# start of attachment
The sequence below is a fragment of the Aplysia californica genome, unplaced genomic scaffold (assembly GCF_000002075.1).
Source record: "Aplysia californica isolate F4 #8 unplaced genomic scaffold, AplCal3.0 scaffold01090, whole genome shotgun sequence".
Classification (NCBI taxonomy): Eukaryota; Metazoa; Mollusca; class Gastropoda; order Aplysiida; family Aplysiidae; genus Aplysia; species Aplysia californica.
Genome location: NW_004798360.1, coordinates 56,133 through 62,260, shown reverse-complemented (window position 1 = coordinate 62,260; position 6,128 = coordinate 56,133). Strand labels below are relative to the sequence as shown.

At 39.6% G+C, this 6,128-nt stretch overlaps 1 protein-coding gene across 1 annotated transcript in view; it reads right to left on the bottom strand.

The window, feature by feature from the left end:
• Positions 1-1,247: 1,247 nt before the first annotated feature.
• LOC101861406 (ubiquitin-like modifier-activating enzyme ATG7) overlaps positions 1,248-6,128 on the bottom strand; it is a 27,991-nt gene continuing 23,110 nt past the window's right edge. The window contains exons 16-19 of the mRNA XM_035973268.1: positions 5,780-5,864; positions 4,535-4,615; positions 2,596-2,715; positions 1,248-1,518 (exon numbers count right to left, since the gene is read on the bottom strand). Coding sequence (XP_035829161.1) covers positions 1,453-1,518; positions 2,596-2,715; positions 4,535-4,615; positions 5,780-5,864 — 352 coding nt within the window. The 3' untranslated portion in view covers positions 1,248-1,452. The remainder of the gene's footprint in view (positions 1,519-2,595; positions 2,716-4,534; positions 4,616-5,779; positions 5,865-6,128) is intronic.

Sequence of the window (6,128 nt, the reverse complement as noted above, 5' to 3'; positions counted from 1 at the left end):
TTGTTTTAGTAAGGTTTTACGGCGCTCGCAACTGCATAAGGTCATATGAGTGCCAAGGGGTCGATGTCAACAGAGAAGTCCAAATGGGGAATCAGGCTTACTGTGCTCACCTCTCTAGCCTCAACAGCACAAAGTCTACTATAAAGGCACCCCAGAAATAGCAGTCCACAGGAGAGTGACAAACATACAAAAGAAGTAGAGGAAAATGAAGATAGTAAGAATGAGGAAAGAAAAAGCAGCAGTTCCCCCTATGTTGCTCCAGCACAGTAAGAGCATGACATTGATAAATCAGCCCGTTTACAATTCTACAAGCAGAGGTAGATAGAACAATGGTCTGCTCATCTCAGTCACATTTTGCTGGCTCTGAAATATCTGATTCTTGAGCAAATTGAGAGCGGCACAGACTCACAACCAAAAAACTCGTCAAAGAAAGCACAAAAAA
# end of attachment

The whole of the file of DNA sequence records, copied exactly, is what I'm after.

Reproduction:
The sequence below is a fragment of the Aplysia californica genome, unplaced genomic scaffold (assembly GCF_000002075.1).
Source record: "Aplysia californica isolate F4 #8 unplaced genomic scaffold, AplCal3.0 scaffold01090, whole genome shotgun sequence".
Classification (NCBI taxonomy): Eukaryota; Metazoa; Mollusca; class Gastropoda; order Aplysiida; family Aplysiidae; genus Aplysia; species Aplysia californica.
Genome location: NW_004798360.1, coordinates 56,133 through 62,260, shown reverse-complemented (window position 1 = coordinate 62,260; position 6,128 = coordinate 56,133). Strand labels below are relative to the sequence as shown.

At 39.6% G+C, this 6,128-nt stretch overlaps 1 protein-coding gene across 1 annotated transcript in view; it reads right to left on the bottom strand.

The window, feature by feature from the left end:
• Positions 1-1,247: 1,247 nt before the first annotated feature.
• LOC101861406 (ubiquitin-like modifier-activating enzyme ATG7) overlaps positions 1,248-6,128 on the bottom strand; it is a 27,991-nt gene continuing 23,110 nt past the window's right edge. The window contains exons 16-19 of the mRNA XM_035973268.1: positions 5,780-5,864; positions 4,535-4,615; positions 2,596-2,715; positions 1,248-1,518 (exon numbers count right to left, since the gene is read on the bottom strand). Coding sequence (XP_035829161.1) covers positions 1,453-1,518; positions 2,596-2,715; positions 4,535-4,615; positions 5,780-5,864 — 352 coding nt within the window. The 3' untranslated portion in view covers positions 1,248-1,452. The remainder of the gene's footprint in view (positions 1,519-2,595; positions 2,716-4,534; positions 4,616-5,779; positions 5,865-6,128) is intronic.

Sequence of the window (6,128 nt, the reverse complement as noted above, 5' to 3'; positions counted from 1 at the left end):
TTGTTTTAGTAAGGTTTTACGGCGCTCGCAACTGCATAAGGTCATATGAGTGCCAAGGGGTCGATGTCAACAGAGAAGTCCAAATGGGGAATCAGGCTTACTGTGCTCACCTCTCTAGCCTCAACAGCACAAAGTCTACTATAAAGGCACCCCAGAAATAGCAGTCCACAGGAGAGTGACAAACATACAAAAGAAGTAGAGGAAAATGAAGATAGTAAGAATGAGGAAAGAAAAAGCAGCAGTTCCCCCTATGTTGCTCCAGCACAGTAAGAGCATGACATTGATAAATCAGCCCGTTTACAATTCTACAAGCAGAGGTAGATAGAACAATGGTCTGCTCATCTCAGTCACATTTTGCTGGCTCTGAAATATCTGATTCTTGAGCAAATTGAGAGCGGCACAGACTCACAACCAAAAAACTCGTCAAAGAAAGCACAAAAAA